Citing a recent study that said the biotech industry involves fewer than 200,000 people nationwide, most of them “only the most highly trained and educated scientists,” Riles charged that the spokesperson for McKinsey & Company had a vested interest in promoting that sector. 

Noting that McKinsey & Company’s San Francisco director Mendonca is also an executive member of the Bay Area Council, Riles said that the council “is busy lobbying for more H1B visas so that the biotech industry will be able to import more foreign scientists. (You do not have to pay foreigners as much and they make few demands.)” 

Riles added that “since the defeat of affirmative action, very few Oakland residents will be trained at the University of California to take those few available biotech jobs,” concluding with the question that “why should Oakland promote an industry that is going to bring few jobs to residents?” 

But Riles and the Chamber study were in full agreement in another area—the promotion of green technology jobs in Oakland—with the former mayoral candidate saying that “green technology is where the future growth is in producing good jobs that are more accessible to Oakland residents” and the Chamber study noting that “Oakland should actively encourage the emerging clean technology industry. This sector is attracting intense investment activity, it creates jobs, and it aligns with Oakland’s green values, offering a double opportunity to provide work and evolve the economy toward green values and products. The timing is right as well: like biotechnology a decade ago, clean tech startups are looking for affordable locations, and they want to be in the Bay Area where the growing clean technology community is clustered. Oakland is an ideal location.”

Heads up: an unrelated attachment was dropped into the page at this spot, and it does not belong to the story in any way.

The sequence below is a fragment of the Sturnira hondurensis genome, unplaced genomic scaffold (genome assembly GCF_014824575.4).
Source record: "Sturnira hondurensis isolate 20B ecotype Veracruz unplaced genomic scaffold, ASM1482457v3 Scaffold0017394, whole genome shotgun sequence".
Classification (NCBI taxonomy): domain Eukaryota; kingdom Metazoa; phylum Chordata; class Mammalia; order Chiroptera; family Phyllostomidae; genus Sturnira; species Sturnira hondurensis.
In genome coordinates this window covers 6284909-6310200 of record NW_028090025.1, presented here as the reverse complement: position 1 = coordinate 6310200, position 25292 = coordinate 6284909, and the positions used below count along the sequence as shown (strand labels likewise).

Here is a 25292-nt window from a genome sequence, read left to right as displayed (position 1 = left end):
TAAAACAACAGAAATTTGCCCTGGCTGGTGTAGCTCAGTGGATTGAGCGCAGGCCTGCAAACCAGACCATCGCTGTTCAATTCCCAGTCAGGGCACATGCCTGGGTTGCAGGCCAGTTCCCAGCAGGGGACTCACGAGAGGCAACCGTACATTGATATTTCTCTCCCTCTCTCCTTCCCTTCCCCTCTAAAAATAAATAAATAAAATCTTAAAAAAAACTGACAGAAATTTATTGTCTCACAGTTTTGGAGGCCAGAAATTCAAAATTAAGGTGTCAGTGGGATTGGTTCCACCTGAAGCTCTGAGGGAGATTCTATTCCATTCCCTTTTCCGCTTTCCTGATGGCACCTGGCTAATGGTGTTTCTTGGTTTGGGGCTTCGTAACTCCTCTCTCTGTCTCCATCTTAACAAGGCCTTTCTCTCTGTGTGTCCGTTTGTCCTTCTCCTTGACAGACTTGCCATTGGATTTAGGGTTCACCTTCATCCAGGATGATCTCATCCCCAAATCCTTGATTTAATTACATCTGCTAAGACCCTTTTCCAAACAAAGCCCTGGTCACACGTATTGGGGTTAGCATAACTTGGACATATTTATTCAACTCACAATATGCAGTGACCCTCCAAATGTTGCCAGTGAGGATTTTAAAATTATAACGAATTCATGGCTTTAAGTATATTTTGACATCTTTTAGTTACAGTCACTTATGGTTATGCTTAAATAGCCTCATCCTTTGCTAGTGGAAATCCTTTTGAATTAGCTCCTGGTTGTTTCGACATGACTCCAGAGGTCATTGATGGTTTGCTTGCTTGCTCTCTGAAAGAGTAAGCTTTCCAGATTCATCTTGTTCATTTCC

Meanwhile, at an economic summit held last week at the Oakland Marriott, Dellums announced the formation of an “Oakland Partnership” between the city’s government, business, and private citizen communities to produce 10,000 new jobs in the city in the next five years, with many of them expected to be drawn from the recommendations made in the Chamber study. 

The Oakland Tribune reported that members of the Oakland Partnership were expected to begin meeting later this month to start work on drawing up specific plans. Membership of the Partnership has not yet been announced. 

The use of the 10,000 figure by Dellums could hardly be accidental. 

During his campaign for mayor in 1998, former Mayor Jerry Brown began using that same 10,000 figure, announcing that he would bring in 10,000 new residents to the downtown area to attract retail development and, eventually, jobs. That goal became the signature slogan of the Brown years: the 10K Initiative.  

Before his term ended, Brown had met his goal of approving new residential development downtown to meet his 10K goal, but the resulting retail and job development floundered. In a 2006 article on Oakland developer Hal Ellis in the San Francisco Business Times, Ellis—who otherwise praised Brown’s development policies—said that the “retail vacuum is the greatest failing of the development boom under Brown.”